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New hope for patients suffering from most severe forms of anorexia nervosa

New hope for patients suffering from most severe forms of anorexia nervosa

Anorexia Nervosa has the highest mortality rate of any mental illness. In its most severe form, victims face a devastating 4,500% increased risk for death. In the wake of the recent national attention on the limited treatment options available for these extreme cases, it is important for sufferers to know that help is available. [More]

DIR and CDPH awarded NIOSH grant for workers' compensation research project

The Department of Industrial Relations and the California Department of Public Health were this week awarded a grant of nearly $200,000 per year for a workers' compensation research project from the National Institute for Occupational Safety and Health. [More]
Phages in chicken meat can transfer antimicrobial resistance to bacteria

Phages in chicken meat can transfer antimicrobial resistance to bacteria

Bacteria resistant to antibiotics are on the rise. There are different explanations for how resistances are transferred. Researchers from the Vetmeduni Vienna found phages in chicken meat that are able to transfer antimicrobial resistance to bacteria. Phages are viruses that exclusively infect bacteria. They can contribute to the spread of antimicrobial resistance. [More]
Bacterium can use cell-content sharing to repair damaged siblings

Bacterium can use cell-content sharing to repair damaged siblings

A University of Wyoming faculty member led a research team that discovered a certain type of soil bacteria can use their social behavior of outer membrane exchange (OME) to repair damaged cells and improve the fitness of the bacteria population as a whole. [More]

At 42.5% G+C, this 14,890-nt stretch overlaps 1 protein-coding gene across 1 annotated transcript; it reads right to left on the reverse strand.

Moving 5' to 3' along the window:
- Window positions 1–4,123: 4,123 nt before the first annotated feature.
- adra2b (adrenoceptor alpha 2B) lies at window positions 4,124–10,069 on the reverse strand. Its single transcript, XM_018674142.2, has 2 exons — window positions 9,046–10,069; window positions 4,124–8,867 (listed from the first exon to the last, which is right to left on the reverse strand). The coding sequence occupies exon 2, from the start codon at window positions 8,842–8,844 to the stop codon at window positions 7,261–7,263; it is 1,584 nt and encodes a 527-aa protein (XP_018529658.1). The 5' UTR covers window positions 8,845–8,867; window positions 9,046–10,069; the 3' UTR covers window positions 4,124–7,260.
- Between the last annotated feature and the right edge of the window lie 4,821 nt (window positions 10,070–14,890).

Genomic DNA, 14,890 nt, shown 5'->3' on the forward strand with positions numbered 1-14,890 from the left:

GHIT Fund expands investments in leishmaniasis, diagnostic tests

GHIT Fund expands investments in leishmaniasis, diagnostic tests

The Global Health Innovative Technology Fund, which in the last two years has funded almost $32 million for innovative tools to tackle global infectious diseases, today announced additional investments of nearly $11 million that bring its portfolio to approximately $43 million. [More]
Heart rate measures could identify individuals with higher risk of diabetes

Heart rate measures could identify individuals with higher risk of diabetes

An association between resting heart rate and diabetes suggests that heart rate measures could identify individuals with a higher future risk of diabetes, according to an international team of researchers. [More]
Splicing pattern of obesity, type 2 diabetes genes may contribute to pathophysiology of obesity

Splicing pattern of obesity, type 2 diabetes genes may contribute to pathophysiology of obesity

Alternative splicing of obesity and type 2 diabetes related genes may contribute to the pathophysiology of obesity, according to research from the University of Eastern Finland. Obesity leads to changes in the splicing pattern of metabolically relevant genes such as TCF7L2 and INSR, resulting in impaired insulin action. [More]
UH pharmacy students receive awards for excellence in clinical skills, disease management

UH pharmacy students receive awards for excellence in clinical skills, disease management

University of Houston pharmacy students wrapped up the spring semester with awards for excellence in professional service, clinical skills and disease management, earning kudos at the state level from the Texas Society of Health-System Pharmacists. [More]
Research finds association between fine particulate air pollution and childhood autism risk

Research finds association between fine particulate air pollution and childhood autism risk

Exposure to fine particulate air pollution during pregnancy through the first two years of a child's life may be associated with an increased risk of the child developing autism spectrum disorder (ASD), a condition that affects one in 68 children, according to a University of Pittsburgh Graduate School of Public Health investigation of children in southwestern Pennsylvania. [More]
Women more likely to be hospitalised after asthma emergency care

Women more likely to be hospitalised after asthma emergency care

US research shows that women who attend the emergency department with acute asthma are almost twice as likely to be admitted to hospital than men despite several measures of asthma control, treatment and severity being more favourable in women. [More]